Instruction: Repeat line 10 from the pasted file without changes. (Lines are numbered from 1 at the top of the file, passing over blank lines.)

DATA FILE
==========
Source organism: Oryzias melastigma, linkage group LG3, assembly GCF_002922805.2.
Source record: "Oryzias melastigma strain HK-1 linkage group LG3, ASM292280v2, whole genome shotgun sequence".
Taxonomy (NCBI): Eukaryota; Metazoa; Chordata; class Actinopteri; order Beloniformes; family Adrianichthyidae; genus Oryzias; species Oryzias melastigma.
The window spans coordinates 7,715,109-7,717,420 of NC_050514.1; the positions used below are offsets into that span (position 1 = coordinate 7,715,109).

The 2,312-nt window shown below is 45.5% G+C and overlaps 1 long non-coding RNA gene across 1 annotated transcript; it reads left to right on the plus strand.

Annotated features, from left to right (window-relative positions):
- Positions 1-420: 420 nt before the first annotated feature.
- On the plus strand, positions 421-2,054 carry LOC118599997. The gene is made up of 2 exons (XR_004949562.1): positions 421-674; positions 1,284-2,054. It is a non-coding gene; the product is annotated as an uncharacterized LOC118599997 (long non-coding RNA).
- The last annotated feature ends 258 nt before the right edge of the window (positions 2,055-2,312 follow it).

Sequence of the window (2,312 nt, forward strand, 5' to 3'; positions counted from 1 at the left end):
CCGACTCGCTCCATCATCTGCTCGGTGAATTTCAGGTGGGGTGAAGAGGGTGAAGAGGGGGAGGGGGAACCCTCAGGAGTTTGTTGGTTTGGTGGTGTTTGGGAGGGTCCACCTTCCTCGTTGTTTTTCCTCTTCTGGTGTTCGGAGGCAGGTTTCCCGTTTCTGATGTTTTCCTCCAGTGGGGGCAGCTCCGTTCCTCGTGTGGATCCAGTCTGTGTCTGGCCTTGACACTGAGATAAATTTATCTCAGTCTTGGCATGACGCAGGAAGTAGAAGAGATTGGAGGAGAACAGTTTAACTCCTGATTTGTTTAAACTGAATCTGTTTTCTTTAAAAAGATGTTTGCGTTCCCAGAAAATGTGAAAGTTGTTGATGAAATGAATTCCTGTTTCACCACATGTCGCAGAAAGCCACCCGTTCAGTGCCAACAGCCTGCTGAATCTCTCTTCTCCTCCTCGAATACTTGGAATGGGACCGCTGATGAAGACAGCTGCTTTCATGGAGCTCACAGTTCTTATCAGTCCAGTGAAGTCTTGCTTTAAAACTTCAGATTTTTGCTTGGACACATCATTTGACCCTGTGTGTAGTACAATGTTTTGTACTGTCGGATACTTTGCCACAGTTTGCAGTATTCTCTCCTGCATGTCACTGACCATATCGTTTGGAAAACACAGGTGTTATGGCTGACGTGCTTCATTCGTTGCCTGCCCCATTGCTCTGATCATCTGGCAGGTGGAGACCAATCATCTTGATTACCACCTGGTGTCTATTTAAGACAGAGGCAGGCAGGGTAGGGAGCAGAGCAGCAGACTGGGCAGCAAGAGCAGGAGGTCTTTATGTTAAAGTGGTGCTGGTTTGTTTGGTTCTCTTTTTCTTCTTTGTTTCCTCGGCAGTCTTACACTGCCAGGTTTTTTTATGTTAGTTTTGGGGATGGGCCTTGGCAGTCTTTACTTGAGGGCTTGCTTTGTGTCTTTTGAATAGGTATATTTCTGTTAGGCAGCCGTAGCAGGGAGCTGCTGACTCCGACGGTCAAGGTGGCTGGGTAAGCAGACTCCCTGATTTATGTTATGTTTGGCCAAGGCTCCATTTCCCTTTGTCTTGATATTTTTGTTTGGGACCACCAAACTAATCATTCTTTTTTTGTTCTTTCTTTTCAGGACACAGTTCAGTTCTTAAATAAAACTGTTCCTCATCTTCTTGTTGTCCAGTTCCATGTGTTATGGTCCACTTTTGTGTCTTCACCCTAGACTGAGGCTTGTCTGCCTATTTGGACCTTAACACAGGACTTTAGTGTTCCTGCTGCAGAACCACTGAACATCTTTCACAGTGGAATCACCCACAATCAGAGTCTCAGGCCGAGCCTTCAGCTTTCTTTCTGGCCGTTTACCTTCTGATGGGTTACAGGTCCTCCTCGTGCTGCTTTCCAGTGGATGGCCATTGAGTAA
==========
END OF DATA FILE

Sequence of the window (2,312 nt, forward strand, 5' to 3'; positions counted from 1 at the left end):